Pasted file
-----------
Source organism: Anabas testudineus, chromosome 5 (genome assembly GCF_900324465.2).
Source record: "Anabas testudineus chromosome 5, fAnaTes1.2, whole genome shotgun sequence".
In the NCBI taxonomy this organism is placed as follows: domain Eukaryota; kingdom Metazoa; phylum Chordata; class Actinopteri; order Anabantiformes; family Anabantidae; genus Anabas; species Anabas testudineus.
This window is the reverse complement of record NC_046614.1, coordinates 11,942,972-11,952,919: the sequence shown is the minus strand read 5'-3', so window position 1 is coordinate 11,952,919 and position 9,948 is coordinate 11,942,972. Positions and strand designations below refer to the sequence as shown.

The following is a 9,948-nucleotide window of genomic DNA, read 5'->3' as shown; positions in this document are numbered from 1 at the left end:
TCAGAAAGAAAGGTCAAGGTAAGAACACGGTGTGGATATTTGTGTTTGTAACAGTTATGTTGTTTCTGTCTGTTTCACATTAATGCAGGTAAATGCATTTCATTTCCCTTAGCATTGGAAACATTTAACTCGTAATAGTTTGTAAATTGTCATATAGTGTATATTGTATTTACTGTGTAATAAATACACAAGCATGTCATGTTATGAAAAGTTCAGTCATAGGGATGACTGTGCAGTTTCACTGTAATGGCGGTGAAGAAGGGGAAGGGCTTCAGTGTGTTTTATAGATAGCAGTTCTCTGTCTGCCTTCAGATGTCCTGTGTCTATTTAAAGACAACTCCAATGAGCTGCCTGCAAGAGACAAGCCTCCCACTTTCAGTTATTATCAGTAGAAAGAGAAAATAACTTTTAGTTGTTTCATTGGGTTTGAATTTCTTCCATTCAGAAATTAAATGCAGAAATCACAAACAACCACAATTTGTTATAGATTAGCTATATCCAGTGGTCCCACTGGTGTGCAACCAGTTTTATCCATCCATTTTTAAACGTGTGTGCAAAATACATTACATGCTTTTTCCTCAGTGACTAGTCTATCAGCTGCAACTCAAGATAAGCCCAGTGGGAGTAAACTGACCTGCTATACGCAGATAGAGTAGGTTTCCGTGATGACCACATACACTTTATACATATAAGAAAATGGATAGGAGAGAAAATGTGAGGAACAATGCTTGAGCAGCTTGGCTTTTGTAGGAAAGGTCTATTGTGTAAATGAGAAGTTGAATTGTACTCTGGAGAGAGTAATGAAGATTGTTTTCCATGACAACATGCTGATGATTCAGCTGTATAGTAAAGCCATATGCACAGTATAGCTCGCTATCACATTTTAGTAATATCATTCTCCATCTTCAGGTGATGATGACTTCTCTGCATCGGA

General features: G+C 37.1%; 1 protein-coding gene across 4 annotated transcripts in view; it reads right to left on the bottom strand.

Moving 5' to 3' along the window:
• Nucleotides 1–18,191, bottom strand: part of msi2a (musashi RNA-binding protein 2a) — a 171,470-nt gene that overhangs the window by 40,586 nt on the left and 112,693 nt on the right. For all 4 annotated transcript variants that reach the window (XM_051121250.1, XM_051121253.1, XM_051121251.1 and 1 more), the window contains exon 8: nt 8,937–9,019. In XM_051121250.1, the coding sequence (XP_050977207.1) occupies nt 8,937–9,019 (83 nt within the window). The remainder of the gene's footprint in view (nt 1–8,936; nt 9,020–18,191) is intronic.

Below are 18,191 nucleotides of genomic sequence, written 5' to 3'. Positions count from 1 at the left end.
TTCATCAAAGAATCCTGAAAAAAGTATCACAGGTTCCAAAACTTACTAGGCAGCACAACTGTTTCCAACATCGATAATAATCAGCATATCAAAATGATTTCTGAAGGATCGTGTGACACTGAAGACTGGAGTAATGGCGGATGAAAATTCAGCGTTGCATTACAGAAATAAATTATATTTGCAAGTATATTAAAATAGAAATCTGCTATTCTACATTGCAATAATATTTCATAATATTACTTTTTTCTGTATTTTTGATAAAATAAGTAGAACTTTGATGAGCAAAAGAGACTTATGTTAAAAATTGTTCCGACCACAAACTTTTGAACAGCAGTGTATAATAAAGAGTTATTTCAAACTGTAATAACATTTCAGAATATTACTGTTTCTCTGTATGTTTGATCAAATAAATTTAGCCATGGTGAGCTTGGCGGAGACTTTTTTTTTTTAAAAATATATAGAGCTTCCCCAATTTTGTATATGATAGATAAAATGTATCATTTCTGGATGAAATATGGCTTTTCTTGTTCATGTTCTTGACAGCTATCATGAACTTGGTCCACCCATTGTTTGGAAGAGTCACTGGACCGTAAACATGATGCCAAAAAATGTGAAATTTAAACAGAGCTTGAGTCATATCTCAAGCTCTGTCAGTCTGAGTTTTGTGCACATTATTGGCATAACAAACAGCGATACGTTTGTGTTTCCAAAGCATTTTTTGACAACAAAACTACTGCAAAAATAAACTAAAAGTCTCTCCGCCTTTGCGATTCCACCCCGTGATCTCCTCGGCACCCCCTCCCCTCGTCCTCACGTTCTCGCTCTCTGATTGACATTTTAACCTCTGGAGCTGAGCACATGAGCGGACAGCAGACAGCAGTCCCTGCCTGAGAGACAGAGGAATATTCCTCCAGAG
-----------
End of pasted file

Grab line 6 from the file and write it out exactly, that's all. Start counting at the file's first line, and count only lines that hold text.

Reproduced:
TCAGAAAGAAAGGTCAAGGTAAGAACACGGTGTGGATATTTGTGTTTGTAACAGTTATGTTGTTTCTGTCTGTTTCACATTAATGCAGGTAAATGCATTTCATTTCCCTTAGCATTGGAAACATTTAACTCGTAATAGTTTGTAAATTGTCATATAGTGTATATTGTATTTACTGTGTAATAAATACACAAGCATGTCATGTTATGAAAAGTTCAGTCATAGGGATGACTGTGCAGTTTCACTGTAATGGCGGTGAAGAAGGGGAAGGGCTTCAGTGTGTTTTATAGATAGCAGTTCTCTGTCTGCCTTCAGATGTCCTGTGTCTATTTAAAGACAACTCCAATGAGCTGCCTGCAAGAGACAAGCCTCCCACTTTCAGTTATTATCAGTAGAAAGAGAAAATAACTTTTAGTTGTTTCATTGGGTTTGAATTTCTTCCATTCAGAAATTAAATGCAGAAATCACAAACAACCACAATTTGTTATAGATTAGCTATATCCAGTGGTCCCACTGGTGTGCAACCAGTTTTATCCATCCATTTTTAAACGTGTGTGCAAAATACATTACATGCTTTTTCCTCAGTGACTAGTCTATCAGCTGCAACTCAAGATAAGCCCAGTGGGAGTAAACTGACCTGCTATACGCAGATAGAGTAGGTTTCCGTGATGACCACATACACTTTATACATATAAGAAAATGGATAGGAGAGAAAATGTGAGGAACAATGCTTGAGCAGCTTGGCTTTTGTAGGAAAGGTCTATTGTGTAAATGAGAAGTTGAATTGTACTCTGGAGAGAGTAATGAAGATTGTTTTCCATGACAACATGCTGATGATTCAGCTGTATAGTAAAGCCATATGCACAGTATAGCTCGCTATCACATTTTAGTAATATCATTCTCCATCTTCAGGTGATGATGACTTCTCTGCATCGGA